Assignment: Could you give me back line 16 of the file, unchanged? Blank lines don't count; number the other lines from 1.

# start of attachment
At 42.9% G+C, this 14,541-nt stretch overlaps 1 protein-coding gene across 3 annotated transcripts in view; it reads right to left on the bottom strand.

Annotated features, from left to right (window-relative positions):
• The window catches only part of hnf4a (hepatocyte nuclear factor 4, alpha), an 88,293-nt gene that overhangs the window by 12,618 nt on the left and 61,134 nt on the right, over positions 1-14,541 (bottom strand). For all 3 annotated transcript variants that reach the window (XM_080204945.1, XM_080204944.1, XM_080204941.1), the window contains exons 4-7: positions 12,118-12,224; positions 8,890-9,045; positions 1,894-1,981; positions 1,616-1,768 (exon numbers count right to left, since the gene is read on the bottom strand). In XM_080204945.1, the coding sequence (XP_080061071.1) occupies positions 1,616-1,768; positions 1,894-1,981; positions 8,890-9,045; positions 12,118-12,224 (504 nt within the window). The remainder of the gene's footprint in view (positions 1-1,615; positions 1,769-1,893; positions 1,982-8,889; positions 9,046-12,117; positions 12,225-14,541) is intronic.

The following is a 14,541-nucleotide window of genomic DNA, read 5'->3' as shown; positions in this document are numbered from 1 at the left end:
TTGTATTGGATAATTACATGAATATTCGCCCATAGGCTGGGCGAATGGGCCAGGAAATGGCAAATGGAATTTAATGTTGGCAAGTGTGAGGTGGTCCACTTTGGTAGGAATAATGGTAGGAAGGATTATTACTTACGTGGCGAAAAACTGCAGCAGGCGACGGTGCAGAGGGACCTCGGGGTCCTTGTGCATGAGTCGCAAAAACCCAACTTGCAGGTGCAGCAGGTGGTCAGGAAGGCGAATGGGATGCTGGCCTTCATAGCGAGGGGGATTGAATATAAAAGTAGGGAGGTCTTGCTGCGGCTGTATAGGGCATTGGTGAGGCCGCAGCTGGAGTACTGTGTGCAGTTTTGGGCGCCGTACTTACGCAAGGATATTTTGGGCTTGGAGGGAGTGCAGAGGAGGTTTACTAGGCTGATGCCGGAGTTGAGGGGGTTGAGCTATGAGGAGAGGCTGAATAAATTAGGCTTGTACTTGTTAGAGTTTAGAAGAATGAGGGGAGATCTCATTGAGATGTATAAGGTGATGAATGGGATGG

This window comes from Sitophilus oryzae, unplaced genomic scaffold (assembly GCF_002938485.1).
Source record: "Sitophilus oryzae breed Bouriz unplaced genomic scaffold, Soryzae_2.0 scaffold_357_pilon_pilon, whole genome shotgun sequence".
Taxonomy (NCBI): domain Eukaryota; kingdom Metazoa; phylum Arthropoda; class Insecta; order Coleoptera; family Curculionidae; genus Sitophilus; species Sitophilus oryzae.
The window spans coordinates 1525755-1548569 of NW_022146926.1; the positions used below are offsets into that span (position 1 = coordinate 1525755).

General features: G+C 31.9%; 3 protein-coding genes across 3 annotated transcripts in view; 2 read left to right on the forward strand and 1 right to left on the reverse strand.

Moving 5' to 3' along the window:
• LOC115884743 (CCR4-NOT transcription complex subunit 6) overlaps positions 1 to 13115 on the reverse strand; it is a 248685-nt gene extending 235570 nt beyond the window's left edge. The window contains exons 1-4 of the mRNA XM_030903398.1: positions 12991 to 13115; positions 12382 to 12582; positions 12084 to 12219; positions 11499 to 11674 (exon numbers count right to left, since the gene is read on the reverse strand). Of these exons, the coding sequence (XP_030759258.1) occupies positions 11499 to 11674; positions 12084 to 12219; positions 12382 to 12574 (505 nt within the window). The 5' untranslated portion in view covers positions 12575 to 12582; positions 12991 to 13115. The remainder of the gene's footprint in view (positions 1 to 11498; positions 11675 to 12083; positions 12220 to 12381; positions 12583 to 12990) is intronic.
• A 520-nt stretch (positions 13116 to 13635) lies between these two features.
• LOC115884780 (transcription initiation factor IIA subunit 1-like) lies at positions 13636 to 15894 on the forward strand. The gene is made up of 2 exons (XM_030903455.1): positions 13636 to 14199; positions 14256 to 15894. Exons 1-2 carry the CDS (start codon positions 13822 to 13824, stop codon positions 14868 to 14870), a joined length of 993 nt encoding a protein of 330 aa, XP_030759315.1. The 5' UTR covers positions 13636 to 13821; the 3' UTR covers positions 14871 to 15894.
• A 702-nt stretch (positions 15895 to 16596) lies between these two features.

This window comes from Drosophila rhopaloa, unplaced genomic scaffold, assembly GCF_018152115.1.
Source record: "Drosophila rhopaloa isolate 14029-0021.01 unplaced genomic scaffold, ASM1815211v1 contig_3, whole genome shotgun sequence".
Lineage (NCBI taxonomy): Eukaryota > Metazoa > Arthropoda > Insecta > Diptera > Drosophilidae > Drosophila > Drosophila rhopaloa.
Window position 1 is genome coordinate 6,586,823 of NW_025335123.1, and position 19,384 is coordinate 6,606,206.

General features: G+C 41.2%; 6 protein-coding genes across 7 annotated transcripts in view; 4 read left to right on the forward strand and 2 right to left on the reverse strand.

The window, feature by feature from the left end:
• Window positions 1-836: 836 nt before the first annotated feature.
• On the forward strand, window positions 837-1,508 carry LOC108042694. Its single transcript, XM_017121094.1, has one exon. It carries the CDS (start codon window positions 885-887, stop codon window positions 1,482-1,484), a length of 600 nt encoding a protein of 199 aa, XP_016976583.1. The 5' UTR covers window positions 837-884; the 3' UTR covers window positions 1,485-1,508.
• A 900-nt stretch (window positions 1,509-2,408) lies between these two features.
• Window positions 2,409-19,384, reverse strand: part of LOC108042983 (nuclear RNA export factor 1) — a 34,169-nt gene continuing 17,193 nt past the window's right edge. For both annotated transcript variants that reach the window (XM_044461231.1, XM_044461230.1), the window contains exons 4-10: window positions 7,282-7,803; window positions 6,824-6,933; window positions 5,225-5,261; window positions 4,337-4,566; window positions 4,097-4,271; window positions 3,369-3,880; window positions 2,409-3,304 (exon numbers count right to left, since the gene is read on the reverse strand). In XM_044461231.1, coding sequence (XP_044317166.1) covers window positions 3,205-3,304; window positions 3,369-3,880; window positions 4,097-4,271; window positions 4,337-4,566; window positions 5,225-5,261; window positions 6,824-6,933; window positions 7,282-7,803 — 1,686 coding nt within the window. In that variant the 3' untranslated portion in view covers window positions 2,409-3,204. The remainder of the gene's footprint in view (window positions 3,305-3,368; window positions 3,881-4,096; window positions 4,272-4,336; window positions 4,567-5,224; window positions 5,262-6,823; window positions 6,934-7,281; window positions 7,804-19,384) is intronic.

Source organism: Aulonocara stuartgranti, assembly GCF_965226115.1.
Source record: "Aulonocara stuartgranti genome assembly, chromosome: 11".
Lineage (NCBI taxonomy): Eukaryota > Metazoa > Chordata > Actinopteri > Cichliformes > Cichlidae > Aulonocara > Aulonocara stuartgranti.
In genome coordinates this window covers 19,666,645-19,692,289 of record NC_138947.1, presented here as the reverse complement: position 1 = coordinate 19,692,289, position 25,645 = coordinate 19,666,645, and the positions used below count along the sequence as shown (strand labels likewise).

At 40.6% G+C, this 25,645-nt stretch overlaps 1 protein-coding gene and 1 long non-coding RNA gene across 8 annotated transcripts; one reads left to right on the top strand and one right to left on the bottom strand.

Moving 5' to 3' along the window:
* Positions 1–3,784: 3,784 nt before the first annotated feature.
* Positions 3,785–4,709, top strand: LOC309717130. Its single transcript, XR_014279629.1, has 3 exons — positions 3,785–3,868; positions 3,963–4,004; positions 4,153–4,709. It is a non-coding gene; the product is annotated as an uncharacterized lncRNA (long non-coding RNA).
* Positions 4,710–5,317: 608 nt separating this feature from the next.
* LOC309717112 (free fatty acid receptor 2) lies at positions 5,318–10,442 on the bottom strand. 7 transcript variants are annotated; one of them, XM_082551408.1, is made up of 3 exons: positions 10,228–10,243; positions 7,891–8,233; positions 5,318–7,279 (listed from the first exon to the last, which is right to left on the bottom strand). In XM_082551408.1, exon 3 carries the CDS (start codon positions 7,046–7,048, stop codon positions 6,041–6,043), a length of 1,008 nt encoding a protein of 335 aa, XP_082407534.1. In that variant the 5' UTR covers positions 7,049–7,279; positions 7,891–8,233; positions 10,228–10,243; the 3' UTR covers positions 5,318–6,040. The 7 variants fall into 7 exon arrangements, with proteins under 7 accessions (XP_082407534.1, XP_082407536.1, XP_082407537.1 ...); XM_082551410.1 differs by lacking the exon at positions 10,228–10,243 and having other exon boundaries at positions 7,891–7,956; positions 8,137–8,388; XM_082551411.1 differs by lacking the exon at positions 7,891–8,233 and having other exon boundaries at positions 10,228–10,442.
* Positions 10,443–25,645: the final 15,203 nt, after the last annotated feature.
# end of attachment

This window comes from Drosophila rhopaloa, unplaced genomic scaffold, assembly GCF_018152115.1.